Digital literacy is the ability to use information and communication technologies to find, evaluate, create, and communicate information, requiring both cognitive and technical skill.
This is the definition of Digital literacy according to the American Library Association’s digital-literacy task force.
Is digital literacy important?
We live in an amazing time – anyone can create content and share it for the world to see! You can post videos on practically any platform just using your phone and even edit that content directly from your phone. If your content goes viral, you’ll become a star. In fact, many kids want to be a social media “infuencer” when they grow up.
The downside to this is that anyone can create content. As you read this, savvy people (and nations) are creating content designed to influence you to make decisions that could be very different than decisions you would normally make.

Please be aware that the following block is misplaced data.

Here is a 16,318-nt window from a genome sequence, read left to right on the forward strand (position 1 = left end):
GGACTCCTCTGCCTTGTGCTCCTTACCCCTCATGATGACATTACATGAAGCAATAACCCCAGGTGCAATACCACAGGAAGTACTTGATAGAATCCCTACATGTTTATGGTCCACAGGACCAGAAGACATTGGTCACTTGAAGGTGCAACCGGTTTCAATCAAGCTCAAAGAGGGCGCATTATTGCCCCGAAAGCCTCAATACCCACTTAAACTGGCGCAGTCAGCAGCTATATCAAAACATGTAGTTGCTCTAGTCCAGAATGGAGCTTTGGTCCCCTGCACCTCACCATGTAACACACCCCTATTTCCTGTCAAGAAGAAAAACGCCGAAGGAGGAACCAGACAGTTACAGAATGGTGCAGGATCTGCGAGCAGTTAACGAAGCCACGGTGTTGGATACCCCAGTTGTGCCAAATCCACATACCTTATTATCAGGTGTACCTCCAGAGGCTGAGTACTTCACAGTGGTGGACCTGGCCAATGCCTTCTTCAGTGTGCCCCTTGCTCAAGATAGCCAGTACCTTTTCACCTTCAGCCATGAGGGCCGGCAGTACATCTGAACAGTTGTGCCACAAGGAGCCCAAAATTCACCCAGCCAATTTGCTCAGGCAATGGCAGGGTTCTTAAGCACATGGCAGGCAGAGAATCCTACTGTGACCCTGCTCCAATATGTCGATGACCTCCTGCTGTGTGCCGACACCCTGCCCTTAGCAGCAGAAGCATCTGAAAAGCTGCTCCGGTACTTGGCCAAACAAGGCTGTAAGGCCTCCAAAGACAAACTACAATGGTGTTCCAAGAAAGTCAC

How can ordinary people determine how much of the content they consume is part of a targeted marketing campaign designed to sway their opinions on important matters?
This Problem Isn’t New
What’s new is the way social media platforms work. We don’t get to choose from all of the information available on a site, we’re presented information based on proprietary algorithms. Those algorithms are designed to take detailed information about us and package that into a persona. That persona is then sold as target for anyone who has paid to market on the platform.
What happens if the goal of a social media campaign is to sow unrest – or something even worse?
Let’s work together!
Our goal is to create learning materials to help people understand how the platforms that deliver digital content actually work, along with ways to evaluate digital content.
Interested in helping us? Have an idea you’d like to collaborate on, or have a suggestion for a reading list? Please reach out through our contact form.